Lawmakers move closer to new tax break for families with kids
The legislature’s Finance Committee took the first step Tuesday toward creating a new state income tax credit for low and middle income families with children.
The Democrat-controlled panel technically endorsed a bill that would immediately create a new $600-per-child credit. But Rep. Sean Scanlon, the committee’s co-chair, quickly qualified that the proposal will be revised Wednesday to comply with federal restrictions on how much tax relief Connecticut can offer while it accepts emergency federal pandemic aid.
Scanlon is expected to announce Wednesday that the credit will be phased in starting two years from now, once the federal relief has expired.
The finance panel, which faces a 5 p.m. Thursday deadline to finish proposing bills for the 2022 legislative session, also endorsed a new income tax cut for Connecticut’s working poor families. This relief amounts to an average of about $300 extra for more than 185,000 families earning less than $58,000 per year.
The child tax credit Scanlon has been fighting for since last year “is more than an aspiration,” the Guilford Democrat said during Wednesday’s meeting. “It will be a reality.”
Committees often adopt bills that members know are likely to be modified or even rejected.
But Rep. Holly Cheeseman of East Lyme, ranking House Republican on the finance panel, said she didn’t want to dangle relief in front of Connecticut residents and then not deliver.
“At the end of the day, the only thing that matters to the residents of Connecticut is can we make this happen?” said Cheeseman, who voted for the measure. “I, too, aspire to do great things. Let’s make this work.”
The bill, which passed by a 2-1 margin with bipartisan support, still faces challenges in its current form because of U.S. Treasury rules governing states that accepted federal pandemic relief through the American Rescue Plan Act.
State government here got $3 billion in ARPA funds and billions more went to Connecticut municipalities and school districts.
States are supposed to use those funds to restore services hurt by the pandemic, not cut taxes. Gov. Ned Lamont’s administration said it believes the state cannot cut General Fund tax receipts next fiscal year by more $200 million without running afoul of the treasury rules.
“You can’t do everything,” the governor said Tuesday, adding lawmakers will have to make some tough choices.
Lamont is insisting that the legislature cut income taxes for the middle class this year in a different fashion — by expanding from $200 to $300 a credit that offsets a portion of municipal property tax bills. The governor needs to do this to fulfill a promise he made in his 2018 campaign for office.
This relief would cost about $120 million per year, and the tax break for the working poor — which leaders of the House and Senate’s Democratic majority vowed would be adopted this year — costs another $42 million.
The doesn’t leave much room for the child tax credit, which would return $300 million annually to taxpayers.
Scanlon didn’t provide details Tuesday, but he has said on several occasions the relief could be set to start a year or two down the road, after the pandemic aid expires.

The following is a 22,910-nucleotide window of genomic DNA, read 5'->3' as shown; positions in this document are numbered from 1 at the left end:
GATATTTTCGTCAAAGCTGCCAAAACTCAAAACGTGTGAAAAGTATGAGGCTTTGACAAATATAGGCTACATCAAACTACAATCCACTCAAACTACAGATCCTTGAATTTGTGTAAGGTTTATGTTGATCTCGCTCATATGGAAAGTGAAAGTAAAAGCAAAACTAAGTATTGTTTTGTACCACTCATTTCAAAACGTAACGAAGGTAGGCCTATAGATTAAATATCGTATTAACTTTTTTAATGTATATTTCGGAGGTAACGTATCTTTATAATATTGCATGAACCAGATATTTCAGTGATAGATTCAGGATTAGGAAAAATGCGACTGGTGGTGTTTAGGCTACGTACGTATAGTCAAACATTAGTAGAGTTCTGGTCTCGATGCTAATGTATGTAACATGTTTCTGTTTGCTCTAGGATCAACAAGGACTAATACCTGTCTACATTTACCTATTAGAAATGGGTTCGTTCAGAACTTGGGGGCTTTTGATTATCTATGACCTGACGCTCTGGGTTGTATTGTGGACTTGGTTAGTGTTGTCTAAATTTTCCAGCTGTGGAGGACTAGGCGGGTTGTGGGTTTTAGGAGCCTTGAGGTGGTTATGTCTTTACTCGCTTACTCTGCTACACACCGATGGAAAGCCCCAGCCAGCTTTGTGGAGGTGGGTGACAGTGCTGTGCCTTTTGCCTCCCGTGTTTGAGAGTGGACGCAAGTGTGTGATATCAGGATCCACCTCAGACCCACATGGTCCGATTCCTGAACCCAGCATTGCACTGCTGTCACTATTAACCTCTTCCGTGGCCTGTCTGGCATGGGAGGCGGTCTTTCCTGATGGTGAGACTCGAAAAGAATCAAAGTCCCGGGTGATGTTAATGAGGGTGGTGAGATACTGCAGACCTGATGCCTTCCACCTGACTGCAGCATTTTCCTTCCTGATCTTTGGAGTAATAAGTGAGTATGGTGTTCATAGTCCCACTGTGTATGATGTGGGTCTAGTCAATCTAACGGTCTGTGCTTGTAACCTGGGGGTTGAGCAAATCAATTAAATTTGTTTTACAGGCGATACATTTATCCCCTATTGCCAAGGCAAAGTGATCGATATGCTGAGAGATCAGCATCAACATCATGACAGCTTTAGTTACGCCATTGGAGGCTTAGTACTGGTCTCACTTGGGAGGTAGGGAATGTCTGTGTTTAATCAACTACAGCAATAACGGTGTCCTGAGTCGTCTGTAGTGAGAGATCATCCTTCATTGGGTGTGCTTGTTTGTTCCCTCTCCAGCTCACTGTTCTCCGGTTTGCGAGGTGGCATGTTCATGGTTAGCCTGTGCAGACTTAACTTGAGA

The finance panel is expected to be asked Wednesday to adopt a broader tax plan that includes Lamont’s promised relief, the tax break for the working poor, and a child tax credit that would begin at $300 per child in 2024, and then grow in future years.
To help pay for it, and to support a second big initiative, the committee is recommending that Connecticut slow down, modestly, the big budget surpluses it has been racking up in recent years.
Sen. John Fonfara, D-Hartford, the committee’s other co-chairman, proposed that Connecticut suspend its “revenue cap.”
Designed to stop legislators from creating budgets with no room for error, this cap was created in 2017 and says appropriations cannot exceed 99% of projected revenues this fiscal year. That’s a built-in cushion of $275 million.
By 2024 the revenue cap would reach 98.5%, and would create a cushion of $321 million.
About half of those funds would be used to support the child tax credit two years from now.
The other half would be dedicated to early childhood development, something Fonfara says is vital to reduce the education achievement gap and foster greater economic opportunity in poor urban centers.
“Too many children are denied those opportunities that most of Connecticut enjoy, great opportunities,” he said.
“If we don’t invest in these children,” added Sen. Patricia “Billie” Miller, D-Stamford, “our schools are going to be a pipeline to prisons.”
Fonfara also noted a second, larger savings program for the state budget — also created in 2017 — would remain in place.
Labeled the “volatility adjustment,” it prohibits the legislature from spending a portion of state income tax receipts tied to capital gains and other investment earnings.
The volatility adjustment has never allowed the state to save less than $500 million since its creation, and this year likely will build a cushion that tops $1 billion.
But while the Finance Committee endorsed suspension of the revenue cap Tuesday, moderate Democrats and Republicans said they will fight to keep that provision out of the next state budget.
“I am very much supportive of our state’s most precious commodity,” said Rep. Kerry Wood, R-Rocky Hill. But, she added, Connecticut must do it without violating a cap that has helped end years of deficits, build a healthy reserve and accelerate reduction of pension debt
In other business Tuesday, the Finance Committee also approved bills that would:
- Require the Capital Region Development Authority to study the possible redevelopment of the Brainard Airport property in Hartford.
- Make heating, air conditioning and other air quality control projects in municipal schools eligible for assistance through the state’s school construction grant program.